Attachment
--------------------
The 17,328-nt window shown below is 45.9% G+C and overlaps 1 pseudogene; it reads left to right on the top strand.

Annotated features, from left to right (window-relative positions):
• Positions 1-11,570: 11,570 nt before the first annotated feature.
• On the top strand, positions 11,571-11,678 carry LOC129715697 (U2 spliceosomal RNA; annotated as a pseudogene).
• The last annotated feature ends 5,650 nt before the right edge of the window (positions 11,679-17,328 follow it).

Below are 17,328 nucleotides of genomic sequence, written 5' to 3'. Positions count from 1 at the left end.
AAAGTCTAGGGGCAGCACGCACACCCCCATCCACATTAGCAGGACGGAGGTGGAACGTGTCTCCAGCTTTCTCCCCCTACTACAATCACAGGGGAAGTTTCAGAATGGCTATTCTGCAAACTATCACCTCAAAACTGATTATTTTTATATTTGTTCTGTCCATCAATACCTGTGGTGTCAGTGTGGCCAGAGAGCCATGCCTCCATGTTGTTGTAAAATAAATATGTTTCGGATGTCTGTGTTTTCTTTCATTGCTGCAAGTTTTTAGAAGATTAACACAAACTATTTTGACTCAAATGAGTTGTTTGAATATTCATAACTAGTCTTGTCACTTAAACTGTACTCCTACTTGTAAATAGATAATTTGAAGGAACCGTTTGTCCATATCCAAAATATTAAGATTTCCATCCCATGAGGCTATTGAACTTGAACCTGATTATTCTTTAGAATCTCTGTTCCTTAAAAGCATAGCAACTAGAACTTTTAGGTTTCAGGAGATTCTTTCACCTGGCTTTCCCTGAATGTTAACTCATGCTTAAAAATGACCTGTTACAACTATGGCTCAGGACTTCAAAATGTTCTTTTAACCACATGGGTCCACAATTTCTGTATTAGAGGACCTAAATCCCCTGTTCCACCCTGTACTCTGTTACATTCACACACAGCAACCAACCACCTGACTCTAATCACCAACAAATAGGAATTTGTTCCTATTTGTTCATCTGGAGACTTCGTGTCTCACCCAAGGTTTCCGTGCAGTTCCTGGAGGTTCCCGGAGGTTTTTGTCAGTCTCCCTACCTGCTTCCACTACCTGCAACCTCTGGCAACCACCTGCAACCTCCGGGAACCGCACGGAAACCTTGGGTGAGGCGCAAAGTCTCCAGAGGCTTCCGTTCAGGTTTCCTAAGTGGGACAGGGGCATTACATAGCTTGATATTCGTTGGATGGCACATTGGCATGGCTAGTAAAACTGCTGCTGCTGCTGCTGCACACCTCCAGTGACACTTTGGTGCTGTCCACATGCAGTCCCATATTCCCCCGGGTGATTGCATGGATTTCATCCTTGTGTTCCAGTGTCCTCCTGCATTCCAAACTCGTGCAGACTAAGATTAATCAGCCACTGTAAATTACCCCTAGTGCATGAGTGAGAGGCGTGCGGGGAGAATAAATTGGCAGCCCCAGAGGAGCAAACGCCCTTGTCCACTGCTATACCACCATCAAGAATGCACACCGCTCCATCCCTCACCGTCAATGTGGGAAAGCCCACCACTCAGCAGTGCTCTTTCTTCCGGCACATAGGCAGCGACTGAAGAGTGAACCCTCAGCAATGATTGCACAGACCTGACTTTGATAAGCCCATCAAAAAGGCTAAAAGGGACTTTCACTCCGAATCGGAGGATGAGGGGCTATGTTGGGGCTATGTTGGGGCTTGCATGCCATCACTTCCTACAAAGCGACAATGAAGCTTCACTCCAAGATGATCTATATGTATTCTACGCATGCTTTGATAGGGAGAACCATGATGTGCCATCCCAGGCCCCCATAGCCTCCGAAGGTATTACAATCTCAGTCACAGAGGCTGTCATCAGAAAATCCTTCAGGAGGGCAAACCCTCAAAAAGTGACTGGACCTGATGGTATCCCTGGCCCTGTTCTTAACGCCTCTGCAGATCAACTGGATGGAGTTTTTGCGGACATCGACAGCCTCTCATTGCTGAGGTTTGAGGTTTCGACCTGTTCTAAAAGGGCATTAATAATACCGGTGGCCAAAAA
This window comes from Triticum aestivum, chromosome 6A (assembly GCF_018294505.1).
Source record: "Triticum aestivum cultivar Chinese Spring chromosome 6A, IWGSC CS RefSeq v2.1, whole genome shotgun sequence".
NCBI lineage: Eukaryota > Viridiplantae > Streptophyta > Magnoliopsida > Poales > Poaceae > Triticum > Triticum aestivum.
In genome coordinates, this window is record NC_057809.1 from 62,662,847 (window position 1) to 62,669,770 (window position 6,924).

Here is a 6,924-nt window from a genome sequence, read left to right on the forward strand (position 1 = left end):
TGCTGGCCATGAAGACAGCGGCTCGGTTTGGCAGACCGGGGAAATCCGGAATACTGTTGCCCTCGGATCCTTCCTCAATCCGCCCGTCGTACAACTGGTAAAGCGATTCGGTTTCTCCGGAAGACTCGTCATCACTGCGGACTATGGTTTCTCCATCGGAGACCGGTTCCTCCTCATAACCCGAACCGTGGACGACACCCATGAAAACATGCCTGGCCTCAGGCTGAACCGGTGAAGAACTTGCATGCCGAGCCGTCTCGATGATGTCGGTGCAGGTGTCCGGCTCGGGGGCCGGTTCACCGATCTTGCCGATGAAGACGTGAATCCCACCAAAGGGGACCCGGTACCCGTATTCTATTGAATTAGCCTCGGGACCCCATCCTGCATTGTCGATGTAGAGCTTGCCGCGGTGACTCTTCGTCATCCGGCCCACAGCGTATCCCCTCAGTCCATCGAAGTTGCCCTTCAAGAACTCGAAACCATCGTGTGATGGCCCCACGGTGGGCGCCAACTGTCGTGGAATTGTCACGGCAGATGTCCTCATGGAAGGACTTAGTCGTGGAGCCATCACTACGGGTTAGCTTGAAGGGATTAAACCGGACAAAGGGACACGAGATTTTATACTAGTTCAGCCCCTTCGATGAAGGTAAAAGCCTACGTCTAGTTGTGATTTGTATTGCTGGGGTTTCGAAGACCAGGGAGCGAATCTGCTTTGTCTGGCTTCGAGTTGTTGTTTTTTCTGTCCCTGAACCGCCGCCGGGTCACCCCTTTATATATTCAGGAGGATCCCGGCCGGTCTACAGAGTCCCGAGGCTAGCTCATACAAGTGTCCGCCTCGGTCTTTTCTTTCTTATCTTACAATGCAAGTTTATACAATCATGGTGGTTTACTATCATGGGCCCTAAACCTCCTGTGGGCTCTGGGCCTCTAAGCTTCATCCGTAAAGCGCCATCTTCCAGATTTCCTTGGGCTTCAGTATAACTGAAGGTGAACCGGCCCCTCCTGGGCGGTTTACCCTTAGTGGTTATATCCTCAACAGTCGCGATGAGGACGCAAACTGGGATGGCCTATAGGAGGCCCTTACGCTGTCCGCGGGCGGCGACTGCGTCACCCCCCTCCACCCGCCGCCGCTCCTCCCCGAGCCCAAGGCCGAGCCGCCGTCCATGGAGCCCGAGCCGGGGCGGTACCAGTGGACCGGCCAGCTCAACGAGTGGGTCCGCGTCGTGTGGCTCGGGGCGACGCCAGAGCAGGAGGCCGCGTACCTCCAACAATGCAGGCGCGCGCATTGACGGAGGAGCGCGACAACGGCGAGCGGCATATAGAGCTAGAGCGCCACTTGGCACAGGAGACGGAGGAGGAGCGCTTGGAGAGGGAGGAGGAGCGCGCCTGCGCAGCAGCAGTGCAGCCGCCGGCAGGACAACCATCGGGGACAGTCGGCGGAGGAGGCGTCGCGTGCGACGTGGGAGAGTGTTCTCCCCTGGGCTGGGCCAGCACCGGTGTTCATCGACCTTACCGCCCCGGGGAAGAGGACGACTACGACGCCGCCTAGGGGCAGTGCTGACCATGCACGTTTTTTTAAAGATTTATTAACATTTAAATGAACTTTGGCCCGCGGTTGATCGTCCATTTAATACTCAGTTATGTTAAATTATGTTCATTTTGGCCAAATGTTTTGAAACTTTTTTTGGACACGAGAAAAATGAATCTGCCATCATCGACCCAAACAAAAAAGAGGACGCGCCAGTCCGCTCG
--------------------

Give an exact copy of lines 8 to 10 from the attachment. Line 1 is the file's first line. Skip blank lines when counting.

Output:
This window comes from Triticum aestivum, chromosome 6A (assembly GCF_018294505.1).
Source record: "Triticum aestivum cultivar Chinese Spring chromosome 6A, IWGSC CS RefSeq v2.1, whole genome shotgun sequence".
NCBI lineage: Eukaryota > Viridiplantae > Streptophyta > Magnoliopsida > Poales > Poaceae > Triticum > Triticum aestivum.